I finally have a number. The Friedmann equations together with measurements as a first “guess” seem to permit the expanding universe to have a viscosity as large as about ~ 10^6 Pa s (positive or negative). 1 000 000 Pa s, if you like zeros (and btw; Pa s=kg/(m s)). The shear viscosity of the much denser fluid called “water” (perhaps you encountered it?) is of the order +10^-3, and the bulk viscosity is typically much smaller. The extremely slowly floating fluid called pitch, has a viscosity “only” a hundred times greater (~10^8 Pa s) than that which I here suggest for the universe; the so-called cosmic fluid. This, therefore, is so far a rather peculiar result. So peculiar that it took some time discussing with my supervisor before he quit believed it. You know; I didn’t really have any grasp on how big those numbers ought be, so I just ran over with my results in shear (or perhaps bulk) joy of finally having a number. OK… IT DID strike me as a rather large number, but the universe is extremely large so.. (hehe)…and… I had a number! After months of trying and failing with adding and subtracting letters from the Norwegian and Greek alphabet, the taste of a number is sweet and welcomed — even for a theorist. After all you gotta bow for experiments, and if your theories doesn’t predict anything, there is no way you can test against observations, is there.
The number might just be wrong, though. After all; does the universe exhibit viscous behavior in the first place? Actually there seems to be strong arguments begging explanations if it does not, rather than having to explain why it should. Refer to arXiv:9602128 for a perhaps non-intuitive , yet (in my opinion) quit reasonable, result to this end: Even two ideal expanding fluids should posses viscosity when described as one fluid.
When all comes down to all, fact seems to be that the upper bound so far obtained not necessarily is so far off as a descriptive viscosity (nothing said about it’s cause). As an upper limit, that is. Adding this viscosity to the Friedmann equations almost doesn’t alter the evolution predicted by the standard model (LambdaCDM) at all. Figure 2 shows the evolution when the model is extended with a viscosity term 10 times larger than an upper bound of 10^6 Pa s. Refer to figure 1 and 2 to see that adding negative viscosity seems to fit the data just as well as adding the corresponding positive amount. Negative viscosity corresponds to energy being pumped into the system, and might sound forbidding on thermodynamic grounds, since it seems to violate energy conservation (in 4 dimensional space-time at least). But it seems my supervisor has been speculating in those directions. Refer to arXiv:1306.5634 for interesting details and cosmological models in which the entropy actually decreases with time. If that is correct, the universe will actually acquire a higher and higher degree of order. That should seem weird to most old-ordered fellows. Well; thanks for being so interested in my thesis’ topic that you actually read it all! I know it is interesting… and I am sure you are just as excited as am I to know how adding viscosity to the universe eventually may (or may not) alter it’s final and non-reversible (?) end. It’s fate. It almost feels like it’s fate is in my hands, but I think I might just be exaggerating a bit there… 😉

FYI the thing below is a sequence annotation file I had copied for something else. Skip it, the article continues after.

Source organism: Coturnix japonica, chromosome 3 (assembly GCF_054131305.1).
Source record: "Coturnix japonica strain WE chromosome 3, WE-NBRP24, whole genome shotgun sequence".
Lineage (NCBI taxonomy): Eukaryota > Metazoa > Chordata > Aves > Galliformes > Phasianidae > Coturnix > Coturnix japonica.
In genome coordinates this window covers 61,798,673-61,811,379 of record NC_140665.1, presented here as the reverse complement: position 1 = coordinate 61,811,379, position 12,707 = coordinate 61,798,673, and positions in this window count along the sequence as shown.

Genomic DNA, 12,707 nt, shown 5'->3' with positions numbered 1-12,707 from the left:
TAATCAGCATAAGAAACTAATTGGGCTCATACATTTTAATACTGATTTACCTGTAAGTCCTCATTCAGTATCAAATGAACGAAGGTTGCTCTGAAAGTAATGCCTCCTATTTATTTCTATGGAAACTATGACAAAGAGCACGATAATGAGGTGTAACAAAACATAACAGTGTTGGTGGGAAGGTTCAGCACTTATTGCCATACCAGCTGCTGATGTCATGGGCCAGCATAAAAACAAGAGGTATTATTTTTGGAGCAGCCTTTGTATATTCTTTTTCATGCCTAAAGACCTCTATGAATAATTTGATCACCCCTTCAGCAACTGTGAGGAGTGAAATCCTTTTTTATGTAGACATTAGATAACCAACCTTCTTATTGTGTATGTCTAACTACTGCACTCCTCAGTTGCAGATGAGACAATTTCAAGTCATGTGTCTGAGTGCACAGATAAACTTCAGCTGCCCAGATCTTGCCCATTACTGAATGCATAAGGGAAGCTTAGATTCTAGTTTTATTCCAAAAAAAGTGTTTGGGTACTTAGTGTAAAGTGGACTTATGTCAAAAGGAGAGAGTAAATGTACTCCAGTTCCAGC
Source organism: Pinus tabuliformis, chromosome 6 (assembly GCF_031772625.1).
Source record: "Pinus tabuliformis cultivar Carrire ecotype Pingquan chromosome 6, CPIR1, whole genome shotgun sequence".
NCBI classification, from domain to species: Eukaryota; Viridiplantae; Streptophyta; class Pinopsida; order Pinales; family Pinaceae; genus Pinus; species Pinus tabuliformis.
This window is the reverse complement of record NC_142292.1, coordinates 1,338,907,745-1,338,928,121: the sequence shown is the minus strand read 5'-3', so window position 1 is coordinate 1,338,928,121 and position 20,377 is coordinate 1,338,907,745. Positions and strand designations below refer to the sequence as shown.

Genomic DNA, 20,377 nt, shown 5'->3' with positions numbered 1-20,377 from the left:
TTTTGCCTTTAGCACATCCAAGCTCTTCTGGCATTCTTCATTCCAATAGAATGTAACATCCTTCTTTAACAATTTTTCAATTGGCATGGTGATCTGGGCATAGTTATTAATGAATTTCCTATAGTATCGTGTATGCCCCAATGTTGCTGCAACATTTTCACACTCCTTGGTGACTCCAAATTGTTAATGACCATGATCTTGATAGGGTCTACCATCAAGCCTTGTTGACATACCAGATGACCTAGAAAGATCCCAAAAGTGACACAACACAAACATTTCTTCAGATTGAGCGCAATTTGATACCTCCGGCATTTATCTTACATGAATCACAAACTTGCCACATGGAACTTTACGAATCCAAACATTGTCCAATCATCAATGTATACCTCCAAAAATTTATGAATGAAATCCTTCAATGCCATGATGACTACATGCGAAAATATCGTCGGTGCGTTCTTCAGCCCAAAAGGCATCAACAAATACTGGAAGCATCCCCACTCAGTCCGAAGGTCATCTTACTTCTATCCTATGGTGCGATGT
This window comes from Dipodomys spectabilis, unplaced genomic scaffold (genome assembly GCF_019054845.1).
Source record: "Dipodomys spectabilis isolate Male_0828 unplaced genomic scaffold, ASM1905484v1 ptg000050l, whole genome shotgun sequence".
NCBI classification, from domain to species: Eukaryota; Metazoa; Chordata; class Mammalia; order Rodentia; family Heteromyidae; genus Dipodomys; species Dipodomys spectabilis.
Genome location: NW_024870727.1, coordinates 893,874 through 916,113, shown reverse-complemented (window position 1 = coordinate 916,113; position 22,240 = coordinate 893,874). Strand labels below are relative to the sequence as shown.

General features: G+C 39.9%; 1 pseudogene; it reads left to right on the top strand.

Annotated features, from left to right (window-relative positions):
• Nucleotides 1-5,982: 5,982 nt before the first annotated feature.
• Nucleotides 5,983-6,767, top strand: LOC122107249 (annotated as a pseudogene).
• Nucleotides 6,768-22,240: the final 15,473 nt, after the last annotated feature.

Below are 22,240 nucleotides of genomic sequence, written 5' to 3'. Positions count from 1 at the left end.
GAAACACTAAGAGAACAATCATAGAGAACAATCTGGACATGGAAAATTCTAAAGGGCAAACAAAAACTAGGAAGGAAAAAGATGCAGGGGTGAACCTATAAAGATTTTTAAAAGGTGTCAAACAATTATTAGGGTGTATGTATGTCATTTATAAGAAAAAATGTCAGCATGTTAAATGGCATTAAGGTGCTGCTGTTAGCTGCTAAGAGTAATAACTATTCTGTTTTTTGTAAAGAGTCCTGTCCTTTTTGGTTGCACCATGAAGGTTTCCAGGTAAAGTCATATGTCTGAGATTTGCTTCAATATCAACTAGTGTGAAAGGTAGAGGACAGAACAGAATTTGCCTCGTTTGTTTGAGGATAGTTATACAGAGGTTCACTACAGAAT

I find it intriguing, though, that God (who is the one who really decides the fate of his creation!), has made men so small and insignificant, yet capable of making ups his mind about the fate of the whole thing. The whole mega-giga-parsec creation of billions upon billions of galaxies with billions upon billions of stars. We are the center of the universe, aren’t we?